Well ‘we’ aren’t concentrating on it. The car manufacturers and F1 teams are. Surprisingly enough, they are interested in things related to cars. AI don’t s why you think it’s a waste of money. It’s unfortunate that the teams have to pay a bit more for the PUs, but the idea that all the R&D money which the engine manufacturers themselves have spent has been ‘wasted’ makes no sense- they are corporations, and they wouldn’t spend a load of money if they thought it was a waste. You can’t realistically expect huge companies to forget their industry and bankrupt themselves by developing methane containers that fit on the back of a cow instead of continuing to create developments which are actually applicable to the market they understand and operate in.

        Shouldn’t we already talk heavily about fuel cells and possibly fully electric cars (at least for inner city traffic)?

        Fuel cells require hydrogen, and now and for the foreseeable future, the emissions cost in actually processing all that hydrogen is more than just using oil.

        1. *’AI’ should be ‘And I’.

  10. @keithcollantine You should’ve mentioned yesterday’s season opening Motogp race at Qatar and incredible duel between Rossi and Marquez. It was amazing and showed motorsport in it’s most glorious state.

    It’s hard to see such duels in F1 these days for various of reasons. First of all, F1 drivers, unlike Motogp racers, can’t push to the limit without thinking about saving fuel or tyres. Second, F1 has that silly DRS thing, which just allows faster driver to blast past slower one and never look back again. Of course, ridding off DRS wouldn’t help, because drivers would settle for position because of fuel saving.

    I remember spectacular battles between Hakkinen and Schumacher, Schumacher and Raikkonen. And that was real racing.

    New regulations for 2014 didn’t really change anything. Tyre saving was replaced with fuel saving and that’s it. Of course, we only saw one race so far, but I can’t see anything changing.

    I think, I’ll turn more attention this season to Motogp races if such duels will be more frequent.

    1. WilliamB (@william-brierty)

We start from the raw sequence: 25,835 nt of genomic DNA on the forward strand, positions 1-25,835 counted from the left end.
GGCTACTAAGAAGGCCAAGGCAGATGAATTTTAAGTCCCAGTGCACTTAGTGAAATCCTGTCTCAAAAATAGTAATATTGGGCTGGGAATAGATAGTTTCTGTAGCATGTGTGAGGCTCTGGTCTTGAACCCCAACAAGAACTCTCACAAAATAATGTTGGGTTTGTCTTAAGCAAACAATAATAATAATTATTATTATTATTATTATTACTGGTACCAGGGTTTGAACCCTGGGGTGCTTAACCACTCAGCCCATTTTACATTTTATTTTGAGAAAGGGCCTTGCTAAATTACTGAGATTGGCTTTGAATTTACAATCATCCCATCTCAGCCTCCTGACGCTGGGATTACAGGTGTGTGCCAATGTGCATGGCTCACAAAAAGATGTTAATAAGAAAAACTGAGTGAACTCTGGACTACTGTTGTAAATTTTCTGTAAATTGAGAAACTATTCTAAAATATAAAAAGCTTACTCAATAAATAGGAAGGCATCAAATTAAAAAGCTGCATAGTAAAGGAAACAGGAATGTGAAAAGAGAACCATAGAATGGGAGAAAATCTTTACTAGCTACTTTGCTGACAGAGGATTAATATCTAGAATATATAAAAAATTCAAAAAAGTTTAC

24th March 2014, 11:38

      @osvaldas31 – Would you be talking about a form of motorsport that uses less than four wheels? You are? HERETIC!!!!!!!!!!!! On a lighter note, I too am still struggling to get over the adrenaline rush of yesterday’s race…Melanie Sykes ruined it though…

    2. it’s futile comparing MotoGP to Formula1. The only thing they have in common is that they have engines and tyres.
      It isn’t very easy to overtake in MotoGP despite the fact they take up less surface area on track, because you can fit about 6 or more bikes in the same area you would ordinarily fit one F1 car, but you don’t see them running 3 abreast round the circuits. Yet MotoGP bikes can take 2 or 3 different lines round some bends but only 1 line is still the optimal line
      The weight and size of a driver/Rider is more pronounced in MotoGP than it is in F1.

    3. I do think this a bit of a knee-jerk reaction. The MotoGP race was incredible, but the majority of races in MotoGP just aren’t. We were very fortunate last year with Marquez running away and Lorenzo giving it everything from Silverstone onwards (including a great mixed strategy decider), but it wasn’t long ago the MotoGP was suffering from boring races and dwindling numbers. Their solution was much the same as F1’s (Although there’s no way F1 would be able to implement a CRT-style class).
      I’m as big a Rossi fan as the next MotoGP follower, but I’m willing to bet anything that Lorenzo is now better than him, and Lorenzo would have easily won that race if he hadn’t fallen off. It wasn’t the rules that produced interesting racing, it was that first lap (and the characteristics of the track throughout the race)
      Also, it’s a bit unfair to judge F1 and MotoGP on the basis of just one race. I think F1 will have a better season than MotoGP this year, it’s just a question of time…

    4. Agree, it was an abolsutely epic race. I have religiously watched F1, MotoGP and V8 Supercars now for the last 12-15 years and over that time, MotoGP has had by far the best wheel to wheel racing. Sure, there is the odd dull race but overall it beats the other series for action hands down. There was a duel at Phillip Island in 2003 I think it was, between Rossi and Gibernau which was undoubtedly the best motor race I have ever watched. They just traded blows every corner, it was mind blowing. I still love F1 the best but there are times where I pine for that sort of action in an F1 race.